Here’s the opening to The Verge’s review of the LG Watch Sport and Style:
Are you wearing a smartwatch? Not likely. Despite the fact that modern wrist computers have been available for over three years, most people have not found them to be as desirable or necessary as the ubiquitous smartphone. They’ve gone from being “the next big thing” to becoming just another thing, and not a thing most people want.
That, of course, hasn’t stopped companies from trying to sell them to you.
This is such a weird way to open a review. It sounds like we’ve got someone who is almost offended by the very existence of smart watches doing this review.
That said the watches sound okay, but Android Wear 2.0 sounds like a really solid update. Like they said, it’s not a game changer, but the addition of Android Pay and phone calls bring it up to parity with watchOS in some ways (watchOS 1.0 had this, but who’s counting).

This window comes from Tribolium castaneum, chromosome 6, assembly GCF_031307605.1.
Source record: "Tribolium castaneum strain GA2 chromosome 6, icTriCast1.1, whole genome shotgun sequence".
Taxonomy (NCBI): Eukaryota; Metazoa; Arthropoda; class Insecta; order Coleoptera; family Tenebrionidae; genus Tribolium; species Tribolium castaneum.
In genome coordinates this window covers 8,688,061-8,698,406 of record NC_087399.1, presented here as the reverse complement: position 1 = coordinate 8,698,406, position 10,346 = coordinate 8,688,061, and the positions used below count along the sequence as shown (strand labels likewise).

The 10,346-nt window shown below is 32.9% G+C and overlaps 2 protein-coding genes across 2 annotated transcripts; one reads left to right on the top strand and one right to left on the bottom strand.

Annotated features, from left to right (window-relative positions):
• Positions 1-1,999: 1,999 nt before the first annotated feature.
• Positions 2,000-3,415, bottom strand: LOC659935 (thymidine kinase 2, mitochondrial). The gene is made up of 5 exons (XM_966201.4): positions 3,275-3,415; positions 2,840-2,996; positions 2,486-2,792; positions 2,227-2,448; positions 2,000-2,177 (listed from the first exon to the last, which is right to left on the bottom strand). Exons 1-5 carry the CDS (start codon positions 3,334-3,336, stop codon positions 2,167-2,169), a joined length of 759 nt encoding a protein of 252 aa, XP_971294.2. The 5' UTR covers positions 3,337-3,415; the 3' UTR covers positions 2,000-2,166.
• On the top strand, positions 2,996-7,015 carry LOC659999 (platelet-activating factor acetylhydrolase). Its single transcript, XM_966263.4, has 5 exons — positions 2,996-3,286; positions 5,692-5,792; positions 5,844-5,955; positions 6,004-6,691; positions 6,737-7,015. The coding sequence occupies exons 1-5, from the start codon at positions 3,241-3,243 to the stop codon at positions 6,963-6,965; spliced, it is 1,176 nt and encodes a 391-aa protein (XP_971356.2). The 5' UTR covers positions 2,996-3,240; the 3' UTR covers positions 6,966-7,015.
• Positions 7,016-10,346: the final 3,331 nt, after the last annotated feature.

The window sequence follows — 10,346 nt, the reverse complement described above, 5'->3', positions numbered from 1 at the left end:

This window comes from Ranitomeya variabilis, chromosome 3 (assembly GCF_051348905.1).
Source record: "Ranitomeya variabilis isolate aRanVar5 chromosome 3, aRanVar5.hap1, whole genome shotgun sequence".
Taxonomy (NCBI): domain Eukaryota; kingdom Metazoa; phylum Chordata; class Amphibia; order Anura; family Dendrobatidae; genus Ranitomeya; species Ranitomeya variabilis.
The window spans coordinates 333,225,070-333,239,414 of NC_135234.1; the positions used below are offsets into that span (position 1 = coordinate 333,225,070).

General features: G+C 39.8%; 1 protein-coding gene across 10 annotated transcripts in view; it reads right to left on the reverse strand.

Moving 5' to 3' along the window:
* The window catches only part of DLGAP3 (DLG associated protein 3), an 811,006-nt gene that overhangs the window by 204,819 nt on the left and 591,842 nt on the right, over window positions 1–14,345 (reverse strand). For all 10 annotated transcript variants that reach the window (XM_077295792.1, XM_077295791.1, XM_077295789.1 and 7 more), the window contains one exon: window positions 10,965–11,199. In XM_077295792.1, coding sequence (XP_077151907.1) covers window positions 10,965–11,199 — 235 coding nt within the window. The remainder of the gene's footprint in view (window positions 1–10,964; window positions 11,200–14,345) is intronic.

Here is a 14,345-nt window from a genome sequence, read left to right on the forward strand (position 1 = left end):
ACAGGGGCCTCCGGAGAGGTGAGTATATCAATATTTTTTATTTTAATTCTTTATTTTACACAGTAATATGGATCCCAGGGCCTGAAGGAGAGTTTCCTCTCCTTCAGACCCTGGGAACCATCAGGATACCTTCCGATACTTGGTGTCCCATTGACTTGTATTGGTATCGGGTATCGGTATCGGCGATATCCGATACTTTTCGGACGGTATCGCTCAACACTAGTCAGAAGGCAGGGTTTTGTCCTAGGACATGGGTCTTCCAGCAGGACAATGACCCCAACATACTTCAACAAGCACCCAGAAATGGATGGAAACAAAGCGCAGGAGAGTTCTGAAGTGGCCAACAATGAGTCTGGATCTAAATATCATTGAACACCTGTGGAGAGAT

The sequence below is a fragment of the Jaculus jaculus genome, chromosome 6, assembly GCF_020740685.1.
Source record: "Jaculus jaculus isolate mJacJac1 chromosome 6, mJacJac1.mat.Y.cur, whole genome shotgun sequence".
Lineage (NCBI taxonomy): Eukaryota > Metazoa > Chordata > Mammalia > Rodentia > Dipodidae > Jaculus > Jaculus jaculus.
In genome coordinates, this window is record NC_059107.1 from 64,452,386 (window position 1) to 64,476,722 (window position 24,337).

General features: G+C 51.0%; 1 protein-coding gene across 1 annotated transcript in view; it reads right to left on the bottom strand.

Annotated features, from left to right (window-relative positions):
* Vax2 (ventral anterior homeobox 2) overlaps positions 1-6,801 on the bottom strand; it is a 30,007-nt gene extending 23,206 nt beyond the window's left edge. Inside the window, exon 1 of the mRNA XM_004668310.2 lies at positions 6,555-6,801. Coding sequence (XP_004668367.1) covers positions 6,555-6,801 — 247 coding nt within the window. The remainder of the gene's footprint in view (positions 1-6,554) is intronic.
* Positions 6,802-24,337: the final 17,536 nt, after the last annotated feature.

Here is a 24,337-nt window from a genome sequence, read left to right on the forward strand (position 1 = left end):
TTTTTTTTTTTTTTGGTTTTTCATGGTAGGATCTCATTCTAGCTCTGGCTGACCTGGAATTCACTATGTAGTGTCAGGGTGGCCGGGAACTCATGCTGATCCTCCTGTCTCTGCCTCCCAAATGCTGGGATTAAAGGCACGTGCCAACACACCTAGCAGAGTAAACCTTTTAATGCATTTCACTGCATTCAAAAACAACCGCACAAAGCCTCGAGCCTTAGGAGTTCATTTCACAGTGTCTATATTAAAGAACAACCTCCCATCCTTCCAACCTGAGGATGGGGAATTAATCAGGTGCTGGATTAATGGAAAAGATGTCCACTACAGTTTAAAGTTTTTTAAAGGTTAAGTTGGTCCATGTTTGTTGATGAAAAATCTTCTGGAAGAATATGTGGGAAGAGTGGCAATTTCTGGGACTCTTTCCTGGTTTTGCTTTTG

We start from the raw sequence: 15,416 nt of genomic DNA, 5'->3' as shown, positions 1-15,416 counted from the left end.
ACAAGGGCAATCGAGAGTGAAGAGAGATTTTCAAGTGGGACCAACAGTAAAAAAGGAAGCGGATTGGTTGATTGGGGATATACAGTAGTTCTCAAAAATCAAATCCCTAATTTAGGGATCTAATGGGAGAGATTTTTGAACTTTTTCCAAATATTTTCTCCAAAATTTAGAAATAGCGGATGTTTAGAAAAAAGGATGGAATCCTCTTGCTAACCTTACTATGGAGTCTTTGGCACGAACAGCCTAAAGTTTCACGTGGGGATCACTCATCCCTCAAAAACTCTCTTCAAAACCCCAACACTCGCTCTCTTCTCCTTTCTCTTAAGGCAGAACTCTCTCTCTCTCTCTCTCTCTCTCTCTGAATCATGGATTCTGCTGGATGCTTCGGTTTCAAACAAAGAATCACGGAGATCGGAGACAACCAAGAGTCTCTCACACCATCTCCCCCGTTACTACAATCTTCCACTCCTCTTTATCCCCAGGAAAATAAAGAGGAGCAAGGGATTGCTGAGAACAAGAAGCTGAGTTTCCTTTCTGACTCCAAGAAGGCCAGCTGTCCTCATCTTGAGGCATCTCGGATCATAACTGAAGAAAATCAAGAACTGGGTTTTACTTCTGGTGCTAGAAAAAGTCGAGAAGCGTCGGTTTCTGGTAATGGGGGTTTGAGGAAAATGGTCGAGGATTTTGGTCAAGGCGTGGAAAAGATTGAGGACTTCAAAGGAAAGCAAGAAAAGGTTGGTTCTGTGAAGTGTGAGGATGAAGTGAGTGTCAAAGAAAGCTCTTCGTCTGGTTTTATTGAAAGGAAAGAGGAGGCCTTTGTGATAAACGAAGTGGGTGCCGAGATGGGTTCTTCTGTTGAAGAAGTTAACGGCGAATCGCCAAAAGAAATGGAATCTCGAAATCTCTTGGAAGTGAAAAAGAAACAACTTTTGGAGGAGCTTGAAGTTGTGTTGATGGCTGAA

The headline feature of this release in my book is the ability for apps to be 100% independently installed on the watch. This is a wonderful addition and is something I sincerely hope Apple adds in watchOS 4. Installing apps directly onto the watch means that they literally don’t need your phone for anything, which is big for 2 reasons.
First, it will allow smart watches with LTE to function even if you leave your phone at home. This would especially great for workouts where I want to run or swim with my watch, but leave my giant phone at home. My messages could still come in, and Spotify or Apple Music could stream music without issue.
Second, native apps make Android Wear a more palatable concept for us iOS users. Android Wear was previously a pretty poor smart watch platform for iPhone users, but if everything is running on the watch then you don’t need to worry nearly as much about how limited Android Wear is able to tether to iOS. I almost want to buy one of these just to see how that works (although seriously, if you know someone in LG PR, let them know I’d love a review unit).